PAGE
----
Adults: coppery brown, hard-shelled, 1/6-inch weevils. Larvae: white, legless, C-shaped, 1/3-inch grubs with brown heads. Found in New England and eastern United States.
Larvae tunnel through stems and roots of carrot family plants, stunting or killing plants. Infested carrot roots and celery stalks may be unfit to harvest.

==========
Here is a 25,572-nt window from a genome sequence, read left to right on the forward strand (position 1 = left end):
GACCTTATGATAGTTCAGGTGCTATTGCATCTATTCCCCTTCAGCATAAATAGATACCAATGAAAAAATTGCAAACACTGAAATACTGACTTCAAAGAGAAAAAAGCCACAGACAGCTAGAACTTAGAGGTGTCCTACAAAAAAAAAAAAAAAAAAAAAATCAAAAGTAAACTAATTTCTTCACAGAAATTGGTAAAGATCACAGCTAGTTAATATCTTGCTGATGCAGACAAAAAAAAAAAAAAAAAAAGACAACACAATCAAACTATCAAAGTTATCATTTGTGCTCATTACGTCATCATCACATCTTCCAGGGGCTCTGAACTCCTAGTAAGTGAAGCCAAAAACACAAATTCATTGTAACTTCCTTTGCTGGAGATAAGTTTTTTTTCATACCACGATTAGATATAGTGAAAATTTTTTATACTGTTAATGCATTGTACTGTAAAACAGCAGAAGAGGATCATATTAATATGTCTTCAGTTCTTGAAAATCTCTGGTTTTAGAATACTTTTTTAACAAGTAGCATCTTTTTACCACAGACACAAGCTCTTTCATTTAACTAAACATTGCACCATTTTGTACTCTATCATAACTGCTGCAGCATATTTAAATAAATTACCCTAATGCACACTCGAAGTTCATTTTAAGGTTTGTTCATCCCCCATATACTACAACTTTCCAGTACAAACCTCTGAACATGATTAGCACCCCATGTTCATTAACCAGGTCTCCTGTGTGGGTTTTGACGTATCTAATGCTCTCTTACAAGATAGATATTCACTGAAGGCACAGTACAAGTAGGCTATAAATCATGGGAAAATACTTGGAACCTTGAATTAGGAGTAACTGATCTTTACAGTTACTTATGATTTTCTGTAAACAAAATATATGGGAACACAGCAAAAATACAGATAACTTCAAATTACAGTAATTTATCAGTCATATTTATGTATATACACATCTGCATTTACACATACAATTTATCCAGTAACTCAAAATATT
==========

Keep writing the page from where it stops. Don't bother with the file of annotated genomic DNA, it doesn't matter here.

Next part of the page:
Overwintering adults emerge from grass or garden litter in mid- to late spring, lay eggs on plant stems; larvae bore into stems and downward into roots, then pupate in soil by late spring, early summer. Second-generation adults emerge in midsummer.
Weevils do not fly, so plant susceptible crops in uninfested areas and for additional protection, cover the seedbeds with floating row cover. Drench infested soil with parasitic nematodes.
Photos: Whitney Cranshaw, Colorado State University, Bugwood.org